Credential Stuffing Attacks and Protection for web frameworks (examples with Django)

Password Reusing..

So here we are talking about attackers knowing users passwords because they were breached in another website or system, and users were password-reusing, which is a horrible horrible practice. This is NOT about brute-forcing, this is NOT about easy/hard passwords. A user’s password might be the highest entropy password of the world, but if it has leaked in one system and user has used the same strong password in your system, now you are part of the problem.

Rating the solutions

Photo by Jack B on Unsplash

Solutions

0. The dummy solution

Deleting all your database.

1. The easy solution! — Two Factor Authentication (2FA)

This is a very simple solution to grasp, everyone who signs up to your website should setup a 2FA besides their email and password. There are several solutions for this category, for example you can send an 8-digit SMS code on signup/login, or you can ask them to setup google authenticator.

2. The solution that doesn’t work — IP Rate-Limiting

One possible solution could’ve been limiting login attempts per IP, you can say an IP can only try 5 login attempts on a day. Why this doesn’t work? Because such attacks are orchestrated by bot-nets, so millions of IPs. If you allow them 5 accounts each, you are already in trouble. Another downside is there are many valid usecases where a single IP brings a lot of traffic/users to your website, it might be a university campus or a company office or your company’s office, etc. So while this solution does not work it also hinders valid use-cases.

3. The great tech (Facebook) Solution

If you have a huge team, do what Facebook does. In case you detect an unusual login, based on the unusualness level, ask for a login challenge. In case you are not familiar with this, if you login to Facebook from a new browser / IP or location, it pops up a quiz for you. In this quiz you have to name your friends from existing pictures of them on the platform. This kind of proves you are you. This is a simple task for you but a heroic challenge to anyone outside of your friend circle. A brilliant solution indeed.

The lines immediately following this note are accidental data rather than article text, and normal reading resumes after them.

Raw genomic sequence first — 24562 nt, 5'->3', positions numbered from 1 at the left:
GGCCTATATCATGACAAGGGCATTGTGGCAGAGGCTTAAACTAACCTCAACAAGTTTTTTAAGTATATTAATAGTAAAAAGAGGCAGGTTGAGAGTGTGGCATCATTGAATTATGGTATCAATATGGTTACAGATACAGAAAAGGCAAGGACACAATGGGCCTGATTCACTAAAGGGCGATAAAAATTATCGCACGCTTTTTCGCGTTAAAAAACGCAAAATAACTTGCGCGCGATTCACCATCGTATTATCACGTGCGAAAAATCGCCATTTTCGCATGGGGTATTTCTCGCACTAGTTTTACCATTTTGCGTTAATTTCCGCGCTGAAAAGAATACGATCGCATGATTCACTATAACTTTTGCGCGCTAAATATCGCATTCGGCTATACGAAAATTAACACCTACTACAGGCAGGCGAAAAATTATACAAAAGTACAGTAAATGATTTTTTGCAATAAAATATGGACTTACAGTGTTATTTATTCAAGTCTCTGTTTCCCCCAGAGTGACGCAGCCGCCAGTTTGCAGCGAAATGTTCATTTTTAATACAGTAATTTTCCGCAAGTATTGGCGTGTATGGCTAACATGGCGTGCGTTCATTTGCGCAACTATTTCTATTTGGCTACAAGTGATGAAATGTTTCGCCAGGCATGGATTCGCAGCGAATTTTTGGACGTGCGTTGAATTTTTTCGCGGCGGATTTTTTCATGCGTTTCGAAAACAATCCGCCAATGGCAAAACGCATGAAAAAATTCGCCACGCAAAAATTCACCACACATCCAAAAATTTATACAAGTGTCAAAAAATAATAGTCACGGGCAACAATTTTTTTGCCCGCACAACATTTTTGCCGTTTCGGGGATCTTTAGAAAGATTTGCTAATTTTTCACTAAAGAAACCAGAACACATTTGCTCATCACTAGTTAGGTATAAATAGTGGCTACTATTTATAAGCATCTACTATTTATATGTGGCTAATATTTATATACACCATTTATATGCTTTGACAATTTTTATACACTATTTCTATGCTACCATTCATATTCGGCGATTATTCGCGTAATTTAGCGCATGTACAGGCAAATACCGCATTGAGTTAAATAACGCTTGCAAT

4. Going forward solution — https://haveibeenpwned.com/

I love this solution and it should be in the books of web development 101, right after the “Never store plain-text passwords” section. The solution is not to accept any password that was ever leaked and can be found online. That’s not an easy check, but thank god Troy Hunt went through the hassle to unify all the leaks so we can just query by password. This is an achievement of humanity, collective data and internet.

5. Deactivate Dormant Accounts with Pseudo 2FA — My Optimal Solution

As I mentioned if you are running an established website, the chances are the most of your database has been filled older than 1 year ago and most of your users are inactive or dormant, as I call it here. This segment is most susceptible ones to credential stuffing attacks. So my solution was to mark each user that hasn’t been on the website for 6 months as “dormant”, and apply special logic on login. This way the solution is completely transparent to the active and new users, while satisfying a pretty high A (Effectiveness). It’s very unlikely that a user suddenly comes back to the website after 6 months of total silence. But of course it can happen if you have millions of users. That’s why deleting old accounts is not the best solution, we have to do something a bit more complex.

Conclusion

My conclusion is that I’m glad to have met this problem and some possible solutions. This should make the internet a safer place for sure. Even if you don’t use the solutions I provide, it’s a good practice to think about the attack vectors and the UX. Maybe we together will come up with a new standard that will solve the credential stuffing attacks for good.

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